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Study says Earth’s magnetic field has shifted rapidly in the past, and if it happens again it could be catastrophic

Mike Wehner

One of the big reasons that life thrives on Earth is that it’s protected from some of the more harsh phenomenon of space by something that we can’t even see. It’s the magnetic field that our planet generates, and it does a whole lot more than tell your compass which way you’re facing.

A new study suggests that our planet’s poles could indeed shift, and shift much more rapidly than previously thought. In a paper published in the Proceedings of the National Academy of Sciences, researchers say that they have found evidence that Earth’s poles have shifted quickly in the past, and if that were to happen again it could cause global calamity.

 

 

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The study, which was conducted by scientists in China, Australia, and Taiwan, focuses on findings from an unexpected place: a cave. Stalagmites from an underground cavern in China were found to hold a rather precise record of the magnetic changes that took place on Earth over a 16,000 year period starting around 107,000 years in the past.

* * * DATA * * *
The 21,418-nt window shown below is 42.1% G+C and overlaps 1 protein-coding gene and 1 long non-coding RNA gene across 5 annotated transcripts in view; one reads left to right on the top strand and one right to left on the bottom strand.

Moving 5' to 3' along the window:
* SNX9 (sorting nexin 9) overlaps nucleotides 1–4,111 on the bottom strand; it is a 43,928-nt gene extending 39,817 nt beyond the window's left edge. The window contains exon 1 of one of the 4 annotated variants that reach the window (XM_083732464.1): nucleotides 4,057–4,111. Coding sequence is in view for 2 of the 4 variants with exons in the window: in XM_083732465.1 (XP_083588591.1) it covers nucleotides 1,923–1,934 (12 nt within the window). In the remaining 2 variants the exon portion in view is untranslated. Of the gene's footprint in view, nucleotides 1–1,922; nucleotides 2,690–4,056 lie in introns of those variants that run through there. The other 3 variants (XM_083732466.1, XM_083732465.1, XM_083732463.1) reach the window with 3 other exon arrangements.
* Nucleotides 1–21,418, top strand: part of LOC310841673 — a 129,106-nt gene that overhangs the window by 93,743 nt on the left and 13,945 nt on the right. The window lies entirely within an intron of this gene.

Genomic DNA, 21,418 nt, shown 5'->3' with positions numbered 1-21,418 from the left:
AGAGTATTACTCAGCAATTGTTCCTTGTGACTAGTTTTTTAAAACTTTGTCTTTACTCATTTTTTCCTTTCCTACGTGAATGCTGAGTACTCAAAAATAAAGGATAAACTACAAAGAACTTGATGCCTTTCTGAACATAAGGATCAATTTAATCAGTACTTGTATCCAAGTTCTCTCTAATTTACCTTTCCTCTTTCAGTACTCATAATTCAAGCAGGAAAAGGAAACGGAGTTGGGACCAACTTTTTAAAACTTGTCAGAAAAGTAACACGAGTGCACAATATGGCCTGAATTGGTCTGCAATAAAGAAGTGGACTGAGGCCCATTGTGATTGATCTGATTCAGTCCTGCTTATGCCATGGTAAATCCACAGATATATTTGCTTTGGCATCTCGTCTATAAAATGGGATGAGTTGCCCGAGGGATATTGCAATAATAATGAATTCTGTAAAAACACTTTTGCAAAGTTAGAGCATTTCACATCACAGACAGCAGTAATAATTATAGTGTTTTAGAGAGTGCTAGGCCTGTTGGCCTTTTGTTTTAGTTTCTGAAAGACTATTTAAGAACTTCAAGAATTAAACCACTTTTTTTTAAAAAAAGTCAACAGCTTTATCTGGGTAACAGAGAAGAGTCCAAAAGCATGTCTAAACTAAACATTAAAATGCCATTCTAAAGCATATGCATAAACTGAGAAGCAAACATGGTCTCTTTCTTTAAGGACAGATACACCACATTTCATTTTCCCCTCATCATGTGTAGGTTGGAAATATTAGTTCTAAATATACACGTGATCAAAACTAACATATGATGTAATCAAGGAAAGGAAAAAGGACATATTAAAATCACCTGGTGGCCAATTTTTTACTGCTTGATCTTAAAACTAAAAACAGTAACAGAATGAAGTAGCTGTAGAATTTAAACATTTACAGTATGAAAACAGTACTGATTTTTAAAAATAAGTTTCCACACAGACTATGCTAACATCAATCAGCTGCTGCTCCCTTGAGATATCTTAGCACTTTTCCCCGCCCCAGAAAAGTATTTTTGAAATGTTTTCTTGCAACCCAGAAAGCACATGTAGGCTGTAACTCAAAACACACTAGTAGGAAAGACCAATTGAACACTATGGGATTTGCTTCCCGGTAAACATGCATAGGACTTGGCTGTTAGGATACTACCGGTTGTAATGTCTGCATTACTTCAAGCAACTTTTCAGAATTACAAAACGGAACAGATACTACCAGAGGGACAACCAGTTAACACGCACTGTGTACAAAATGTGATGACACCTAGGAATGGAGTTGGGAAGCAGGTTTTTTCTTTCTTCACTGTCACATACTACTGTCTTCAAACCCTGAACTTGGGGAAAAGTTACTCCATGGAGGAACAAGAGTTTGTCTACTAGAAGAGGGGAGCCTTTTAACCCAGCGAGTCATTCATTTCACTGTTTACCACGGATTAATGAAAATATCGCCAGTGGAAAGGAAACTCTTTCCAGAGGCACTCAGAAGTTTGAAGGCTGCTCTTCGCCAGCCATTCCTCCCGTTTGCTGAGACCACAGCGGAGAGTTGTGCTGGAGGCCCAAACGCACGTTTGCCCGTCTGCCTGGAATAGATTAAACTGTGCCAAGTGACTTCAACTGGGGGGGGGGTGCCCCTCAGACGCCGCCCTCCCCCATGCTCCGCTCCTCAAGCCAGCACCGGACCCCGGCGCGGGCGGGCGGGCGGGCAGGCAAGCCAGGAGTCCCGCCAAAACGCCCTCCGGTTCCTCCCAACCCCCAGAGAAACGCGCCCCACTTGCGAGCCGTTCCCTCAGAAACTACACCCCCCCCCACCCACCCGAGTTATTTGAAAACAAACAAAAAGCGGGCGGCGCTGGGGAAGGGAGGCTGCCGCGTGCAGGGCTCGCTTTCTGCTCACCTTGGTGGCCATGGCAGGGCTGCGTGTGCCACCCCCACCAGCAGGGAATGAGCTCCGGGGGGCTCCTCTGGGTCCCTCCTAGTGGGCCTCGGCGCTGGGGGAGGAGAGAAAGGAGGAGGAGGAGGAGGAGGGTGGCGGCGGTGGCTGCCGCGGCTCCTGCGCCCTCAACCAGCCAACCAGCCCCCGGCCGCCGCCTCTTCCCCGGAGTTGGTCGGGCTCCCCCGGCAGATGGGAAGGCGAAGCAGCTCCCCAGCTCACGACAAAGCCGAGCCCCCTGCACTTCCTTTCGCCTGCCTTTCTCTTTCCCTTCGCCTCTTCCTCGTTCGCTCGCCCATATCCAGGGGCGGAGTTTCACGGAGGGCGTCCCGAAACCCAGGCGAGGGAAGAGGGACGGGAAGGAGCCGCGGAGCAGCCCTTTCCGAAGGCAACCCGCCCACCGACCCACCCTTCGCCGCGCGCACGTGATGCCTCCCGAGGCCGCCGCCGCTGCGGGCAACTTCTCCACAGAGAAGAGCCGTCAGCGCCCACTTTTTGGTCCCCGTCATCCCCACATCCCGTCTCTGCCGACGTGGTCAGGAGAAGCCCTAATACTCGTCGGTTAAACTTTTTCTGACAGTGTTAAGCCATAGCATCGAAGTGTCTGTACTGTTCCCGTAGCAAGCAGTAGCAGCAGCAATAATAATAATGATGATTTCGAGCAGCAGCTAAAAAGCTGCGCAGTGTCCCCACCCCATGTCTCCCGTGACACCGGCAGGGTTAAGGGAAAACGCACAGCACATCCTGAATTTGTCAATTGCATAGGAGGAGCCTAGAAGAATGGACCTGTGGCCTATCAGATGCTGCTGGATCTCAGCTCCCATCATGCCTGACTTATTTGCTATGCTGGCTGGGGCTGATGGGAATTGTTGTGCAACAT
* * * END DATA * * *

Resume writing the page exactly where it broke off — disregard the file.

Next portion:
The scientists believe that the data they gathered reveals that Earth’s magnetic field shifted over the course of only a couple hundred years. This polarity flip is much faster than scientists had guessed. Previous estimates suggested that it would take several thousands of years for the poles to change. This is bad news for technology-dependent species… which is pretty much just us.

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When the poles shift, the magnetic field of the Earth weakens significantly. Scientists theorize that the strength of the magnetic field could dip by as much as 90 percent, which would have an incredible impact on the electronics and power grids we depend on every day.

Today, even with the Earth’s magnetic field at full strength, solar weather can pose a threat to sensitive systems. Solar flares and coronal mass ejections can fry communication equipment and cause costly damage. If the Earth’s protective field were to weaken by 90%, the researchers say we could see damage that tallies in the trillions of dollars, not to mention a significant impact to modern life.

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